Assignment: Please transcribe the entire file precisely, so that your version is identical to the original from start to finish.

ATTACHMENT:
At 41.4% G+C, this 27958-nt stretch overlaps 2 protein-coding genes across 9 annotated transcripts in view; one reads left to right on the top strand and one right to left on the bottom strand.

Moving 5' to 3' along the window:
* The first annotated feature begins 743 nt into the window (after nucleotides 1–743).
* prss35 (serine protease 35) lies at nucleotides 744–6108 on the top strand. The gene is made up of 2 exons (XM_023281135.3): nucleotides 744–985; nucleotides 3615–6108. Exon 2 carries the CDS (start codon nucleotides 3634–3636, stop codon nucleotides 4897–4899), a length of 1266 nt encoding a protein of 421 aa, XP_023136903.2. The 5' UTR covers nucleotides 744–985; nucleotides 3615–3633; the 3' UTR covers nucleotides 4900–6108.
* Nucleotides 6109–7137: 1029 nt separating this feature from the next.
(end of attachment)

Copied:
At 41.4% G+C, this 27958-nt stretch overlaps 2 protein-coding genes across 9 annotated transcripts in view; one reads left to right on the top strand and one right to left on the bottom strand.

Moving 5' to 3' along the window:
* The first annotated feature begins 743 nt into the window (after nucleotides 1–743).
* prss35 (serine protease 35) lies at nucleotides 744–6108 on the top strand. The gene is made up of 2 exons (XM_023281135.3): nucleotides 744–985; nucleotides 3615–6108. Exon 2 carries the CDS (start codon nucleotides 3634–3636, stop codon nucleotides 4897–4899), a length of 1266 nt encoding a protein of 421 aa, XP_023136903.2. The 5' UTR covers nucleotides 744–985; nucleotides 3615–3633; the 3' UTR covers nucleotides 4900–6108.
* Nucleotides 6109–7137: 1029 nt separating this feature from the next.